That's the very key to this though - the space is compressed, which means the blade's durability, weight and force is not affected at all. It stays just as heavy and forceful, but the area of impact on the target is much much muuuch thinner

                                This is how cutting power works in the first place - or the penetration power of a bullet; A lot of force either over a very thin, linear space, or a very small spot.

                                Ballistic vests work the opposite way - they try to take that tiny impact area of the bullet, and try to instead spread the kinetic force across your body - as if the bullet was actually much larger (without the weight increase of a literally huge chunk of metal).

                                You can't squish a person shrunk down with Correspondence 5 under your boot because if you step on them, they would feel the weight of you stepping on them spread on their entire body instead of a small part of them - which isn't dangerous, spread out like that.
                                It would be like, ahem, another person laying on top of you (if they are seriously standing on you with the other foot lifted up). Perhaps not exactly comfortable, but not at all threatening.
                                Heck, the tiny person can just lift your foot up because it would be like a large person pushing themselves up against your foot. A tiny part of your foot, with their full strength as if they were normal size.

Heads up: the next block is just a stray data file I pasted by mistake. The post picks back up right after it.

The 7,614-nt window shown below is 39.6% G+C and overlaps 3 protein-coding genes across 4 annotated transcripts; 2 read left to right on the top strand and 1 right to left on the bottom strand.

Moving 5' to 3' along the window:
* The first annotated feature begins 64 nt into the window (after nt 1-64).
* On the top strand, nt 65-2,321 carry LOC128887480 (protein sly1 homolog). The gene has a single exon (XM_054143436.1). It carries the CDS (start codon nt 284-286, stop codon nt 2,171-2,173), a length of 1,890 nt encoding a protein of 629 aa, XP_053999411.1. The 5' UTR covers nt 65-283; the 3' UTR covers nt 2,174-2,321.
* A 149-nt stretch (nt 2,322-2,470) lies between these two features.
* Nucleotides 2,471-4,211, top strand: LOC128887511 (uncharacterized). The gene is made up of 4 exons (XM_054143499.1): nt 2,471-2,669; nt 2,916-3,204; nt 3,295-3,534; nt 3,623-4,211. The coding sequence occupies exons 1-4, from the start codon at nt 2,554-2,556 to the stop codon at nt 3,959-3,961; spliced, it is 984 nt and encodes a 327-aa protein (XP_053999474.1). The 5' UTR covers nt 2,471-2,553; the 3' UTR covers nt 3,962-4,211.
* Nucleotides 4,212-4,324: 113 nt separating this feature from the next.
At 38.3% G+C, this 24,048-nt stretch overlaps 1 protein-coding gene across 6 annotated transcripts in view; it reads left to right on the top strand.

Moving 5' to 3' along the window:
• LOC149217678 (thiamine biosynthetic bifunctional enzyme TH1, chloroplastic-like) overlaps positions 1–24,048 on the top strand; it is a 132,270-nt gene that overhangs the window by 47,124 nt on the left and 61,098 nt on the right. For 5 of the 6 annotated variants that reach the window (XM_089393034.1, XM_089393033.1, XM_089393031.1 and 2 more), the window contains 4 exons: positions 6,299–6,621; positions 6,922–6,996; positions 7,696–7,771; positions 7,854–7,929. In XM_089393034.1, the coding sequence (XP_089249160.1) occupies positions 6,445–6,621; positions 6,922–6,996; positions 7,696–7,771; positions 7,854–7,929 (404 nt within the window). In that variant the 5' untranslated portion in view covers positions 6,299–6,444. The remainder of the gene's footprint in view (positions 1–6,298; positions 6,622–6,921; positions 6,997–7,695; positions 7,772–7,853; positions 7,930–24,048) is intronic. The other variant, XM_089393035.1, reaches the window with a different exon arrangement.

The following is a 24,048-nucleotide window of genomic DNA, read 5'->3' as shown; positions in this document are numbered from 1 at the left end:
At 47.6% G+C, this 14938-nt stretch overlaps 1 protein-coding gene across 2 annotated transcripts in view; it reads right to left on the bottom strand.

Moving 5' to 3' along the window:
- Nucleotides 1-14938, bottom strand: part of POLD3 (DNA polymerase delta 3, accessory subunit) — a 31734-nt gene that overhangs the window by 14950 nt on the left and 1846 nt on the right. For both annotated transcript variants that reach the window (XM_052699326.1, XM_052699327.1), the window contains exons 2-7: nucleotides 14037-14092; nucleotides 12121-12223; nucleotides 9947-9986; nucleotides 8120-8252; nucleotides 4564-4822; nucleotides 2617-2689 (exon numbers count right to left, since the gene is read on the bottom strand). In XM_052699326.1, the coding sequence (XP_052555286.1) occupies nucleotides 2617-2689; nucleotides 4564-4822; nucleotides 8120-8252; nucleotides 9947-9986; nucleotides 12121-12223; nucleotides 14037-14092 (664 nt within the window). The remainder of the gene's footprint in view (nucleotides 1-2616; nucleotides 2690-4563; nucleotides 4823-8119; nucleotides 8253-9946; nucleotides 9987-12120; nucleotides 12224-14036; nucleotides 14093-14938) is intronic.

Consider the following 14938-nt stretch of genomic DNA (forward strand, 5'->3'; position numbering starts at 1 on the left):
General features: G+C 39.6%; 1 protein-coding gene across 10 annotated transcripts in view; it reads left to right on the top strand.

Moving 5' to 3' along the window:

The blade makes use of exactly that, just in the opposite way:
                                Its weight, intertial force and shape gets applied to an incredibly thin area of the target. And despite the blade being paper thin, it's just the space that's compressed, which means the blade is just as durable, heavy(!) and inertial as if it was its normal thickness.

                                It's the same reason a truck Correspondence'd down to Matchbox size still weights several tons - and still could drive right through a wall. However the entire force of the truck would punch (super easily) through a tiny part of the wall. The Correspondence'd matchbox truck would not drive against the wall and leave a huge-sized hole.
                                Last edited by Ambrosia; 05-17-2018, 03:44 AM.